Making Medicare:  The History of Health Care in Canada, 1914-2007 Back to Timeline Back to Timeline
History: 1939-1948 DEPRESSION DEVELOPMENTS, 19301939 NATIONAL SYSTEM, NATIONAL FAILURE? : WAR, RECONSTRUCTION AND HEALTH SECURITY FOR CANADIANS, 1939–1948 PUBLIC OR PRIVATE? VOLUNTARY OR COMPULSORY? : HOSPITAL CARE FOR CANADIANS, 1948–1958



External Influences

In August 1941, U.S. President Franklin D. Roosevelt and British Prime Minister Winston Churchill announced the Atlantic Charter, a document that called for the creation of a better post-war world — one that was free from hunger, disease, unemployment and war. The Canadian government signed this document on January 1, 1942, and on February 5 that year Mackenzie received Cabinet approval to create an Advisory Committee on Health Insurance. Headed by Heagerty, this group was expected to develop a plan for a national system of health insurance that would respond to growing public demand for a federal plan that would protect citizens from the high costs of illness and disease and ensure access to medical and nursing services when needed. Finally, the Director of Public Health Services would have an opportunity to use his many years of study as the foundation for legislation.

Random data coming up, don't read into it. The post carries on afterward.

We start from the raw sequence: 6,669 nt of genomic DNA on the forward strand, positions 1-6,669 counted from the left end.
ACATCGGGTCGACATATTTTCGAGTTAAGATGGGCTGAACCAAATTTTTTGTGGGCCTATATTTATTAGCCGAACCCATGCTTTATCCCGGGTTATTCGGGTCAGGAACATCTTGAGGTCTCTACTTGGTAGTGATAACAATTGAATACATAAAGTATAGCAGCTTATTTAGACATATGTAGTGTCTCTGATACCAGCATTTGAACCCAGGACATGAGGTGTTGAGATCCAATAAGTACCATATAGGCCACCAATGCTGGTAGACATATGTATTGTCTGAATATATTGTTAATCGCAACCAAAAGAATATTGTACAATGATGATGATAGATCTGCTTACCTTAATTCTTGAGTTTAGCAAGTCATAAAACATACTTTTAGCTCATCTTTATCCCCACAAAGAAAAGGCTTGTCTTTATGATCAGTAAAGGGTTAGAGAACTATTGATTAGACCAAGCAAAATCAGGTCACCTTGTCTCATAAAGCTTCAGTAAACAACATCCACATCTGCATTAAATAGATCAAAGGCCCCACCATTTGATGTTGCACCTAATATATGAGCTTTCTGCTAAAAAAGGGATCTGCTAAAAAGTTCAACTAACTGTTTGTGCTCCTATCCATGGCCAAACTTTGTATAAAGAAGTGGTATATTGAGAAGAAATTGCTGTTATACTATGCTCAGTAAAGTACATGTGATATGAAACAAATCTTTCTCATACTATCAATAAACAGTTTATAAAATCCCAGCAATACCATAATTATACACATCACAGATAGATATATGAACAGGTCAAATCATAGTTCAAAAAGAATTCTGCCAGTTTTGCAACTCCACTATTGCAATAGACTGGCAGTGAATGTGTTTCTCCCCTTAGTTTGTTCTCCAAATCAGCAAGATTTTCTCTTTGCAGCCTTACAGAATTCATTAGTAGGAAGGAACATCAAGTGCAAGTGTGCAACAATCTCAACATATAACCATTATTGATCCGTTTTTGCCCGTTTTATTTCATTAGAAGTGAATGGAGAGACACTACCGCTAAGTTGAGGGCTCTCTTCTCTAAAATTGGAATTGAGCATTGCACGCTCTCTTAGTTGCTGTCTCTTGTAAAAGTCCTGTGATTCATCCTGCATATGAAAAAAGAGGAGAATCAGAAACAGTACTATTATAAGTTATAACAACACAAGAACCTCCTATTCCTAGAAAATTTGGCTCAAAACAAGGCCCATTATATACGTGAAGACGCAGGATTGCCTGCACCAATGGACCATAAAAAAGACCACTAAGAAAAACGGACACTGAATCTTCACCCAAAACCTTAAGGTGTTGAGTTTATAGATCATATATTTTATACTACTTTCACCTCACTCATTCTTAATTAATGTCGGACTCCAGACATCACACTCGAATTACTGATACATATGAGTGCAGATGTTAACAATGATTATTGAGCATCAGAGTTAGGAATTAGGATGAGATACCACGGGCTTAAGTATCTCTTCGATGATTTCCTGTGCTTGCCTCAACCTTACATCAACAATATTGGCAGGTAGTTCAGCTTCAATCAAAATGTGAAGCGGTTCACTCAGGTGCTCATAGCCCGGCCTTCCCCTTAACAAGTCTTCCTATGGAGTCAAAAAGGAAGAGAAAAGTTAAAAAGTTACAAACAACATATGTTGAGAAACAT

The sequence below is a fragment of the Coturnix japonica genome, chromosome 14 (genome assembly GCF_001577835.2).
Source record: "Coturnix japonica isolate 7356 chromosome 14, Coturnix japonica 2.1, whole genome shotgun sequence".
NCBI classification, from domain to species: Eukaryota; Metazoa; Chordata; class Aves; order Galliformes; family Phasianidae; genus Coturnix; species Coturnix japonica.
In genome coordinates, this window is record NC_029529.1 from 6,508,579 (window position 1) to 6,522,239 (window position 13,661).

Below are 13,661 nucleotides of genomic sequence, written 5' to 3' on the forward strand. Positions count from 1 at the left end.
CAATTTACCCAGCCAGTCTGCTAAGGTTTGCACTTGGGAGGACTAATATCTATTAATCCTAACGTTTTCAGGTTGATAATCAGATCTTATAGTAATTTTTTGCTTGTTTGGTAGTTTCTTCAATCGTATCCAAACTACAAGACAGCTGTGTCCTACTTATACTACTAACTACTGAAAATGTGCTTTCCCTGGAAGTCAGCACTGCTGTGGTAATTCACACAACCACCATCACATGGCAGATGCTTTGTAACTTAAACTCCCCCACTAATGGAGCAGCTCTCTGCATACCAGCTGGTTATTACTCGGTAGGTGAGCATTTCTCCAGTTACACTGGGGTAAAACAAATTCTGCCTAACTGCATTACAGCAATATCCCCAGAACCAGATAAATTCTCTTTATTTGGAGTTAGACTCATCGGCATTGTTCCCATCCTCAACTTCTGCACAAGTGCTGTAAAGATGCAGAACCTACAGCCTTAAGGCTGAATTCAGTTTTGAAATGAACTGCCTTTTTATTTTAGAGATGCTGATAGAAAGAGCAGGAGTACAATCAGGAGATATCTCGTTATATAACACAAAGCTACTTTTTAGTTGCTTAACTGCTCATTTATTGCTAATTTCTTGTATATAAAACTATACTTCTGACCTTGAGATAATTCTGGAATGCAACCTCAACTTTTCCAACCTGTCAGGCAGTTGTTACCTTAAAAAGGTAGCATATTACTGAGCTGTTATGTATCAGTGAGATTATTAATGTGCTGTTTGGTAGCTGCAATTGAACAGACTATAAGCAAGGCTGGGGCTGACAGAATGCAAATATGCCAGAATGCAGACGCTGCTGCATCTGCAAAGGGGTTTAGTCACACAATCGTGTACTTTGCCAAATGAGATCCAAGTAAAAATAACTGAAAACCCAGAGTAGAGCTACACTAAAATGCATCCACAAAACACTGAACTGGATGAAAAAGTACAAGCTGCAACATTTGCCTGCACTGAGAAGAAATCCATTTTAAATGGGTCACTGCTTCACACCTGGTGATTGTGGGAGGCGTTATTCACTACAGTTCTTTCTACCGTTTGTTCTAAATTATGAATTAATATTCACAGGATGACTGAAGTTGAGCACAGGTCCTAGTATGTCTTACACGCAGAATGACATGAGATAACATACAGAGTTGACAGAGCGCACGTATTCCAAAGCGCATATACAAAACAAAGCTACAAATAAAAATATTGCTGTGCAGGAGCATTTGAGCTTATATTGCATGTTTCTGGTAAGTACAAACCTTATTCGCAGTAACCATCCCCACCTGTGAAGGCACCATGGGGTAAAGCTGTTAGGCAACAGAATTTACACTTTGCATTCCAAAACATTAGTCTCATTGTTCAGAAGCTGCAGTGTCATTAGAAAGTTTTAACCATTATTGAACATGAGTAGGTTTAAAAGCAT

Photo: Dr. J. J. Heagerty in 1938

Dr. J. J. Heagerty in 1938, just before he began working with the Minister of Pensions and National Health, Ian Mackenzie, to create a national health insurance plan.
Library and Archives Canada, C-046200

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    Date Created: March 31, 2010 | Last Updated: April 21, 2010